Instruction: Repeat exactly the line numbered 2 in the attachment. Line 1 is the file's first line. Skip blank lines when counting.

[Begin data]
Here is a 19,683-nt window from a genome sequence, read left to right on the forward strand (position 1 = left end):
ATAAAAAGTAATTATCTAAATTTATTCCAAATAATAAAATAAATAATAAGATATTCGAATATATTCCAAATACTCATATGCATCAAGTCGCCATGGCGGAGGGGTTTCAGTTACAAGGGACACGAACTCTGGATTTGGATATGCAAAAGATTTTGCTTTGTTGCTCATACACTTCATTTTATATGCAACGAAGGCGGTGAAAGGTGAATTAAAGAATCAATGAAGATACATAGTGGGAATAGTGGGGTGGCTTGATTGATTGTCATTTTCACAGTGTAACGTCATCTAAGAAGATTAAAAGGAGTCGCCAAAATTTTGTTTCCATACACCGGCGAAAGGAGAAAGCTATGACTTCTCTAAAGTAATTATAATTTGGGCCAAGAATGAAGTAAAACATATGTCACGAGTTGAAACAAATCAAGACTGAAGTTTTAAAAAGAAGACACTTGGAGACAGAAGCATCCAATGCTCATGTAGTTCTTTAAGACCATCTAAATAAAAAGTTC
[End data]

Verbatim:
ATAAAAAGTAATTATCTAAATTTATTCCAAATAATAAAATAAATAATAAGATATTCGAATATATTCCAAATACTCATATGCATCAAGTCGCCATGGCGGAGGGGTTTCAGTTACAAGGGACACGAACTCTGGATTTGGATATGCAAAAGATTTTGCTTTGTTGCTCATACACTTCATTTTATATGCAACGAAGGCGGTGAAAGGTGAATTAAAGAATCAATGAAGATACATAGTGGGAATAGTGGGGTGGCTTGATTGATTGTCATTTTCACAGTGTAACGTCATCTAAGAAGATTAAAAGGAGTCGCCAAAATTTTGTTTCCATACACCGGCGAAAGGAGAAAGCTATGACTTCTCTAAAGTAATTATAATTTGGGCCAAGAATGAAGTAAAACATATGTCACGAGTTGAAACAAATCAAGACTGAAGTTTTAAAAAGAAGACACTTGGAGACAGAAGCATCCAATGCTCATGTAGTTCTTTAAGACCATCTAAATAAAAAGTTC